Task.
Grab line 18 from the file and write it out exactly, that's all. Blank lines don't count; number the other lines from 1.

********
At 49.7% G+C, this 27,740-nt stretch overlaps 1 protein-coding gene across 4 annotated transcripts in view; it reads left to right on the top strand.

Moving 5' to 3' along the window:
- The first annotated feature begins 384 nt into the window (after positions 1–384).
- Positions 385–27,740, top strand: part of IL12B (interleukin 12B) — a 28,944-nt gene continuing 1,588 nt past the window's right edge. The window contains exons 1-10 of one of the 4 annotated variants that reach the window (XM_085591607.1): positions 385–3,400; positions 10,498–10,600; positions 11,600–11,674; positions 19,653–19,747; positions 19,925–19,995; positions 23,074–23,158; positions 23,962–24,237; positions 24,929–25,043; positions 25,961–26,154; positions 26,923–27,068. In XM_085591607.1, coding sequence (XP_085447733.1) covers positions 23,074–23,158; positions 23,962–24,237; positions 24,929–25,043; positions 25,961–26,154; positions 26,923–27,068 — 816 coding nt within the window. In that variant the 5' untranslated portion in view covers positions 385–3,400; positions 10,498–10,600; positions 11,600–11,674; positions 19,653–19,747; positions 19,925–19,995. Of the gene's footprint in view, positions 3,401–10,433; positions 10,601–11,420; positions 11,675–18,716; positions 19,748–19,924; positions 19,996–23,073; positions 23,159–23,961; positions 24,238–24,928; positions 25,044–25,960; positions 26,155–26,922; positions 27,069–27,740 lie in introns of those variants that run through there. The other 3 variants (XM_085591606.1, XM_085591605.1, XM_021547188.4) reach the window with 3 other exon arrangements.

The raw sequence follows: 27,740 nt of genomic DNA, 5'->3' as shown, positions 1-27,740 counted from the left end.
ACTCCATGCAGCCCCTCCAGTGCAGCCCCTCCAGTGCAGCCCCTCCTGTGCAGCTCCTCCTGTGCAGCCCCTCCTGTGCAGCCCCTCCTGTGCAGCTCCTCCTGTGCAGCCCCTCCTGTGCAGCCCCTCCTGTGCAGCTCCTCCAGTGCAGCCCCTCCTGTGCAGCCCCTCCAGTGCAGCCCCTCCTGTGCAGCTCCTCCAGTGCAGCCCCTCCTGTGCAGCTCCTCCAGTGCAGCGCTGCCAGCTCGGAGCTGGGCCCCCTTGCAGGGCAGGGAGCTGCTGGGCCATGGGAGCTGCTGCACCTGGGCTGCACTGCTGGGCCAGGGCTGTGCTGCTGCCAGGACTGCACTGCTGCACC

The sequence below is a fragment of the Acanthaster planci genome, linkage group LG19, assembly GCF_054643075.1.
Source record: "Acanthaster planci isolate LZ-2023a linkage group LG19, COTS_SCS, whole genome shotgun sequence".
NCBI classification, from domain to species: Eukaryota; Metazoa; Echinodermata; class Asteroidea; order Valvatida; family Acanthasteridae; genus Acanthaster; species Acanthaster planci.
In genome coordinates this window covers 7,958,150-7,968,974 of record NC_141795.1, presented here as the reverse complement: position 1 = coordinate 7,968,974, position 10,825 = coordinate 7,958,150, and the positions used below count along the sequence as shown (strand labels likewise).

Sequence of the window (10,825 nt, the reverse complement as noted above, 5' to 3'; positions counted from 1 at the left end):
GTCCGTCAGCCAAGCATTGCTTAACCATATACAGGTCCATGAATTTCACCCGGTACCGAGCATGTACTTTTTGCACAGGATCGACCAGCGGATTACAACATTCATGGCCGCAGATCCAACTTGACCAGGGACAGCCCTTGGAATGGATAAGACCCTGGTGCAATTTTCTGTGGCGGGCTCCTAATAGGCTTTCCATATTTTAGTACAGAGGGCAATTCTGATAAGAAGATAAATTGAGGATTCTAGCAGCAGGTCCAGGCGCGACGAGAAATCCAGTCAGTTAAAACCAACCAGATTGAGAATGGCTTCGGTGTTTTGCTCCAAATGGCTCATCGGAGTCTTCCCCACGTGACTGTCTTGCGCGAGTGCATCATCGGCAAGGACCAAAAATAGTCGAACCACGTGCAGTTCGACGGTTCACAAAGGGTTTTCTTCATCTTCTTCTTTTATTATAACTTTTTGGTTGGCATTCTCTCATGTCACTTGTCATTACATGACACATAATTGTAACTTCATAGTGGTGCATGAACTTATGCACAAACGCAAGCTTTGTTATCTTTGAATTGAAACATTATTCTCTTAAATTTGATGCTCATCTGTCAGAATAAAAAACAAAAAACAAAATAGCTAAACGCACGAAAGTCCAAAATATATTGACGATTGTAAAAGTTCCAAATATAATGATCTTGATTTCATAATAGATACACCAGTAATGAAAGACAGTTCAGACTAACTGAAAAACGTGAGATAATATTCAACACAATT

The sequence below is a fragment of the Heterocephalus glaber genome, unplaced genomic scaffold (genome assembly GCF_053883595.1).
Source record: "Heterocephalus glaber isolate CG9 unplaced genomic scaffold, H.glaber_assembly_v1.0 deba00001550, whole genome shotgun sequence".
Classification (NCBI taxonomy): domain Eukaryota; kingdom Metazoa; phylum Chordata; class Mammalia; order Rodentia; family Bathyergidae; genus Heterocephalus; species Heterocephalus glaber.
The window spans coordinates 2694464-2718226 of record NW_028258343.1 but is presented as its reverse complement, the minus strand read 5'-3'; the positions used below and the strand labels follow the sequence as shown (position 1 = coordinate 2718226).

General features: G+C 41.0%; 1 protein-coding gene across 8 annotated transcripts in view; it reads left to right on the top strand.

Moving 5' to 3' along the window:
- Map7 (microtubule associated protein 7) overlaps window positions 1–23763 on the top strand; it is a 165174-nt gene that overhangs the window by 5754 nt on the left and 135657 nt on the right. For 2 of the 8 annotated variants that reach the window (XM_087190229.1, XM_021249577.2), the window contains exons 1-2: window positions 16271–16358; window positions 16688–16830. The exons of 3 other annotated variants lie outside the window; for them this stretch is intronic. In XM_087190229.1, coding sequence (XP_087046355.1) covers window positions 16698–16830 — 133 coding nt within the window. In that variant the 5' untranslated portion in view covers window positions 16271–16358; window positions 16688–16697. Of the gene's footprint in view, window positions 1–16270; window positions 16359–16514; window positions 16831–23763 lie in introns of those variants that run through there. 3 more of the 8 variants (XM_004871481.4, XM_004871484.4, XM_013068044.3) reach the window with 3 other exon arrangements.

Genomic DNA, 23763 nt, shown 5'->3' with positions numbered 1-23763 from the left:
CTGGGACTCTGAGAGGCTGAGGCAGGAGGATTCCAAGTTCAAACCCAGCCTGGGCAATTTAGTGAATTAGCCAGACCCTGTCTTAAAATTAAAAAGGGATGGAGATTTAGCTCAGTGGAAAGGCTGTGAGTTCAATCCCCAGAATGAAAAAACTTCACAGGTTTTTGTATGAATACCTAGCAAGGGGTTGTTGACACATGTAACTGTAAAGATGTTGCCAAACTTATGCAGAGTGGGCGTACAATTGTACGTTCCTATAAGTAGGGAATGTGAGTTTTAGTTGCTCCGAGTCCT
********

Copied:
Moving 5' to 3' along the window: